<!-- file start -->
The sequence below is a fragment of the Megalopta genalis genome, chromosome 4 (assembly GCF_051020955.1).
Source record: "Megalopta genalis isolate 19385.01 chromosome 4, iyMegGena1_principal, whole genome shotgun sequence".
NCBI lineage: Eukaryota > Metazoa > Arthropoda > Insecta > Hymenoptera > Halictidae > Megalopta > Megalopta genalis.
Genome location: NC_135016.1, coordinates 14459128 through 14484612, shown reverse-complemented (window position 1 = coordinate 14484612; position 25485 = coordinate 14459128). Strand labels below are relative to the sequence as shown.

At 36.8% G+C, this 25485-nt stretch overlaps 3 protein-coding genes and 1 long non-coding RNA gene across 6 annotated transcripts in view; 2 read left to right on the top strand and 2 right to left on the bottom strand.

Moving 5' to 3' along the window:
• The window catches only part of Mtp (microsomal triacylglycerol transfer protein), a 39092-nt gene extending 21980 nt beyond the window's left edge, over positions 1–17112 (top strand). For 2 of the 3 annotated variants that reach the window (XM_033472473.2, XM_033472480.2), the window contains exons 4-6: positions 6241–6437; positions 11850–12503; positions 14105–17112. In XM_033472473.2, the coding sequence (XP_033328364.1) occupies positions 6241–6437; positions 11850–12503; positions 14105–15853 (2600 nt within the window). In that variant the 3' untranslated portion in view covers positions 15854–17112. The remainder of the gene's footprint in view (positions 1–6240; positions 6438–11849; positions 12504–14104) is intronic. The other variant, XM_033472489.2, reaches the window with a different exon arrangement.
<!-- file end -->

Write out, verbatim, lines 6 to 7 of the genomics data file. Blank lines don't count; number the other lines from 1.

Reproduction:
Moving 5' to 3' along the window:
• The window catches only part of Mtp (microsomal triacylglycerol transfer protein), a 39092-nt gene extending 21980 nt beyond the window's left edge, over positions 1–17112 (top strand). For 2 of the 3 annotated variants that reach the window (XM_033472473.2, XM_033472480.2), the window contains exons 4-6: positions 6241–6437; positions 11850–12503; positions 14105–17112. In XM_033472473.2, the coding sequence (XP_033328364.1) occupies positions 6241–6437; positions 11850–12503; positions 14105–15853 (2600 nt within the window). In that variant the 3' untranslated portion in view covers positions 15854–17112. The remainder of the gene's footprint in view (positions 1–6240; positions 6438–11849; positions 12504–14104) is intronic. The other variant, XM_033472489.2, reaches the window with a different exon arrangement.